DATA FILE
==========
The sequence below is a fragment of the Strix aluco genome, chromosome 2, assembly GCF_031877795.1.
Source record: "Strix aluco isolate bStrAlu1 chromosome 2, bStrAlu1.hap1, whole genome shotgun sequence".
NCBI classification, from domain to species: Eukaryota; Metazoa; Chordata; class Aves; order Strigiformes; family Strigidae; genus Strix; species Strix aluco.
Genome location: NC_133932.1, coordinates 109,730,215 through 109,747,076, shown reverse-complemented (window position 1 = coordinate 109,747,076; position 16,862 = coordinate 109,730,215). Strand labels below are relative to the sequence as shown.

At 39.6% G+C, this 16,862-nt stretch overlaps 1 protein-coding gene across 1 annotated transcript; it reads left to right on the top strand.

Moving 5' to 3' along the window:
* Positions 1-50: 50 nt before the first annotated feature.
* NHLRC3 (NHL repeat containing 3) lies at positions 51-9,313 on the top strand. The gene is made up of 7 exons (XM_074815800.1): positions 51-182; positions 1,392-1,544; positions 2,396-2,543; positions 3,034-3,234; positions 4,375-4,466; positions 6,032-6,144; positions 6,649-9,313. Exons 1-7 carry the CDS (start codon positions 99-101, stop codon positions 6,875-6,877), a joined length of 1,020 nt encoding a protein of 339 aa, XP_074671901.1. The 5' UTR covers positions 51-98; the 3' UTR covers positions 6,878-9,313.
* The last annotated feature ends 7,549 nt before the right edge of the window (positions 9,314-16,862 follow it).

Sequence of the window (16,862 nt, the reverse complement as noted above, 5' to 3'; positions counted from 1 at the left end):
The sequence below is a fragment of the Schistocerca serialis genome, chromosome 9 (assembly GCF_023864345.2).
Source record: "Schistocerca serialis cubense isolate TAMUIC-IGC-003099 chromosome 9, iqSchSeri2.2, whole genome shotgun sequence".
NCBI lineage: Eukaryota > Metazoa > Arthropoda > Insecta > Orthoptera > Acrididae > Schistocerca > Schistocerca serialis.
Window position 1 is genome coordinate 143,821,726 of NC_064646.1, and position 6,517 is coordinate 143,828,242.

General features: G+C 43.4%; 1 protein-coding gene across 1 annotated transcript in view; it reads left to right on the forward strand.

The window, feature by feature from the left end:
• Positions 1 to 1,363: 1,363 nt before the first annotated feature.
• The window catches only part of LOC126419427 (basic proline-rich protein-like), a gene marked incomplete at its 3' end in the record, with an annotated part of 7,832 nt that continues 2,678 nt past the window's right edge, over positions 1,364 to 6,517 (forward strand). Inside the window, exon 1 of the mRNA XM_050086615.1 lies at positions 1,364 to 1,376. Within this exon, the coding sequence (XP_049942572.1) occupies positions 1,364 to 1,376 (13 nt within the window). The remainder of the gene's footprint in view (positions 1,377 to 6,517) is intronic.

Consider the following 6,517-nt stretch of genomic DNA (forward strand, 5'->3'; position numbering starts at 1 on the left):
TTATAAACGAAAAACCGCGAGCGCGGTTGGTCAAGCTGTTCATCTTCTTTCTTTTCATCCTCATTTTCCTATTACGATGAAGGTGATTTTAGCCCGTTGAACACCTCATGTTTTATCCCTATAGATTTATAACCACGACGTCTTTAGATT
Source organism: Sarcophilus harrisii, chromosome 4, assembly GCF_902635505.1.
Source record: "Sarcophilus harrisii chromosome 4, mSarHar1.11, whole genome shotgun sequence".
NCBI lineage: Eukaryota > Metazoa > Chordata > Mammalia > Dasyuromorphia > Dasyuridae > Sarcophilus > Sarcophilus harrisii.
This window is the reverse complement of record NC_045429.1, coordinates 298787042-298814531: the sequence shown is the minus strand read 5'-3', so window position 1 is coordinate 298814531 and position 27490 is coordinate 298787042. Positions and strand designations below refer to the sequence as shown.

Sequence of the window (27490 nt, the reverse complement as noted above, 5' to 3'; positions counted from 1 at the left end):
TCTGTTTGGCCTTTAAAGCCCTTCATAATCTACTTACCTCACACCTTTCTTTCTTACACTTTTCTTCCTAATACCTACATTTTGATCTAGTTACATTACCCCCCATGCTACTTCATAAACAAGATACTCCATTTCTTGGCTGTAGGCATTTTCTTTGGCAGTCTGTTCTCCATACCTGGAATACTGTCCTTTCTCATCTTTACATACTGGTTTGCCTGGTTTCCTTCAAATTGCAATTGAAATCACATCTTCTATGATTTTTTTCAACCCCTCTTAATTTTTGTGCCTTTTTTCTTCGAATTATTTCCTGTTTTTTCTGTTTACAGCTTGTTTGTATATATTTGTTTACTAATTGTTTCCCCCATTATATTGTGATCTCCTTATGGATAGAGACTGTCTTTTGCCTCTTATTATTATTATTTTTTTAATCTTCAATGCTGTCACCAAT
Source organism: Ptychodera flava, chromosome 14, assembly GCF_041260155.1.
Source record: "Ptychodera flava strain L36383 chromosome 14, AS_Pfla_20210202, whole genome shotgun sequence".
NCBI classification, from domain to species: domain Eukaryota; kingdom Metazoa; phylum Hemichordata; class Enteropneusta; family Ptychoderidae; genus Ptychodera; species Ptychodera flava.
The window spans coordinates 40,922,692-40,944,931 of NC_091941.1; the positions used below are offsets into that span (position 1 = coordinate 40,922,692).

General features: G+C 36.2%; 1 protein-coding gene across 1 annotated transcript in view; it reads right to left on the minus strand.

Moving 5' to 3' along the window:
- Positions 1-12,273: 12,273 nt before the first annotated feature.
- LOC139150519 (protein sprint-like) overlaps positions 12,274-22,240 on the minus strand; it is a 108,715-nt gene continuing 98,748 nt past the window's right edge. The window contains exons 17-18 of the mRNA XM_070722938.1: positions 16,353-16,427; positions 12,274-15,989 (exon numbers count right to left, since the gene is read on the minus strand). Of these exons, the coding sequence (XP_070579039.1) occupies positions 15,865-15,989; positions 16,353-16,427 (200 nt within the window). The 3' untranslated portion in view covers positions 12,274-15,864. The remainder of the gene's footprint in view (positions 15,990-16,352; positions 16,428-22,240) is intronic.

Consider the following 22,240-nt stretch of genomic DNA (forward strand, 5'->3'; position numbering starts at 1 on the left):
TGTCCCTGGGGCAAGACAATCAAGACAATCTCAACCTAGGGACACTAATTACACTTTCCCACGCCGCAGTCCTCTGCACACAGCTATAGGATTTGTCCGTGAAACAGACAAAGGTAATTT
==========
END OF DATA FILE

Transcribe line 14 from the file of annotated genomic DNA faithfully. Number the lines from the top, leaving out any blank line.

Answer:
Window position 1 is genome coordinate 143,821,726 of NC_064646.1, and position 6,517 is coordinate 143,828,242.